After a disaster, continuity plans would be simultaneously rolled out across the country. At the local level, for instance, if a police chief was incapable of performing his duty, the deputy would step in. If the deputy was not capable, the assistant deputy takes charge, Penn said.
In the wake of a disaster, Penn said, it wouldn't be just homes and businesses that would suffer. Some of the very organizations in charge of providing recovery efforts might also be damaged. In those cases, the network of responders would have to be quickly re-routed and other entities would have to backfill.
Using an example of a conceivable but unthinkable loss, he said, "we don't have a second Pentagon" as a backup should it be taken out; but there are other military capabilities available.
Within the first few hours and minutes of a blast, Penn said, fire, police and emergency personnel would be at the forefront of efforts to conduct rescue and evacuation efforts; although many of those would have been vaporized or incapacitated by the blast.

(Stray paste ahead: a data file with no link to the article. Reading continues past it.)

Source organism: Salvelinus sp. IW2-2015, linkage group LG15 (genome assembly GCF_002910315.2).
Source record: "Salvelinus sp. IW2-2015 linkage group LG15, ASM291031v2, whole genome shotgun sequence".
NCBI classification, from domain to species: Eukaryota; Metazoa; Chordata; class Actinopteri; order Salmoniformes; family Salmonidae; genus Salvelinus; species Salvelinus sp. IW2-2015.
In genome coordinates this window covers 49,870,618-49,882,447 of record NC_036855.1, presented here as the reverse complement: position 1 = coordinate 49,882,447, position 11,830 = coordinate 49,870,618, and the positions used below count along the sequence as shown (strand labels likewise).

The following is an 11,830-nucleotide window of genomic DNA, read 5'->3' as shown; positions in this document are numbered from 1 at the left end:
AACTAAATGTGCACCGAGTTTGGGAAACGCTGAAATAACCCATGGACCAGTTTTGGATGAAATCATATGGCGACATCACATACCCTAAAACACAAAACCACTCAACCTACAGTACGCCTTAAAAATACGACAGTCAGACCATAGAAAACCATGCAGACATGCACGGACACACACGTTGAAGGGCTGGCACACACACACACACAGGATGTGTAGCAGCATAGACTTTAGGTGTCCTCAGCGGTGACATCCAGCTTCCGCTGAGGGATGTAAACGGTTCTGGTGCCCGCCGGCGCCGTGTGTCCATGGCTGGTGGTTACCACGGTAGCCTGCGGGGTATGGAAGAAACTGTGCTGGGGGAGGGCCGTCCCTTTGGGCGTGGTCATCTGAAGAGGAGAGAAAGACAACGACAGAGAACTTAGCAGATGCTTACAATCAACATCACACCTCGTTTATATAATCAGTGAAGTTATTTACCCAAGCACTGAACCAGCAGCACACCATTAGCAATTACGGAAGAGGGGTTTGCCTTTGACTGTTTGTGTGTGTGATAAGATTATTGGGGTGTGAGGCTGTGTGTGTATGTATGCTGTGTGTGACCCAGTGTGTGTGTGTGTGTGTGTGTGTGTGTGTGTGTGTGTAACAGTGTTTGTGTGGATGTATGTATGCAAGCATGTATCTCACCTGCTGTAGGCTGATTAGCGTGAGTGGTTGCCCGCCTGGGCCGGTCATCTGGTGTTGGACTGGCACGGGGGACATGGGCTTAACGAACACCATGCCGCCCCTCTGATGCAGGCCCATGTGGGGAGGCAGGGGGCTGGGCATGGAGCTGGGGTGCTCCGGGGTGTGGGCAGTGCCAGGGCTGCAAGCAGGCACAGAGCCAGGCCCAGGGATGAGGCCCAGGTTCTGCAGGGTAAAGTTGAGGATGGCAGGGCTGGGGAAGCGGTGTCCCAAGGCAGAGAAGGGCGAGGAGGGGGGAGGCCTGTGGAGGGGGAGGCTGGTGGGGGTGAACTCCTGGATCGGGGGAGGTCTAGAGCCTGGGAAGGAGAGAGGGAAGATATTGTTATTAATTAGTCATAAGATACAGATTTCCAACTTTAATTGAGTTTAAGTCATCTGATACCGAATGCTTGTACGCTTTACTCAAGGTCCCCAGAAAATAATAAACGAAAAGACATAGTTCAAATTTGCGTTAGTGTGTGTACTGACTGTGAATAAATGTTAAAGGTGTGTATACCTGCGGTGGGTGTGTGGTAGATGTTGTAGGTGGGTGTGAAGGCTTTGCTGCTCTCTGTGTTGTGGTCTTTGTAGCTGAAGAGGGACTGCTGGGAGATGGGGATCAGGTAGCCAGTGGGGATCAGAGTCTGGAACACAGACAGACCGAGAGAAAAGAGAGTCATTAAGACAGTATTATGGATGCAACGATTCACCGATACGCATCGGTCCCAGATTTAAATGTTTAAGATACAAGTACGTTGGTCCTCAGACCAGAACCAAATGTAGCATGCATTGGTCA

Following activation of first responders, the military and other federal agencies might come on board in the relief effort. That the Department of Education would step in seems odd, Penn said, but as the crisis continues for many months, such as after the Fukushima Daiichi nuclear disaster in Japan, schools would need to be set up to bring back some sense of normalcy to communities.
Many training exercises have been held with the various agencies in the national capital region to validate the NRF concept. But Penn said what works on paper would most likely need some on-the-fly revision in the field following a real-world disaster.
During the 2005 Hurricane Katrina disaster, there was no shortage of volunteers willing to pitch in and help, said panel member Lt. Gen. Perry L. Wiggins, commander, U.S. Army North/5th U.S. Army.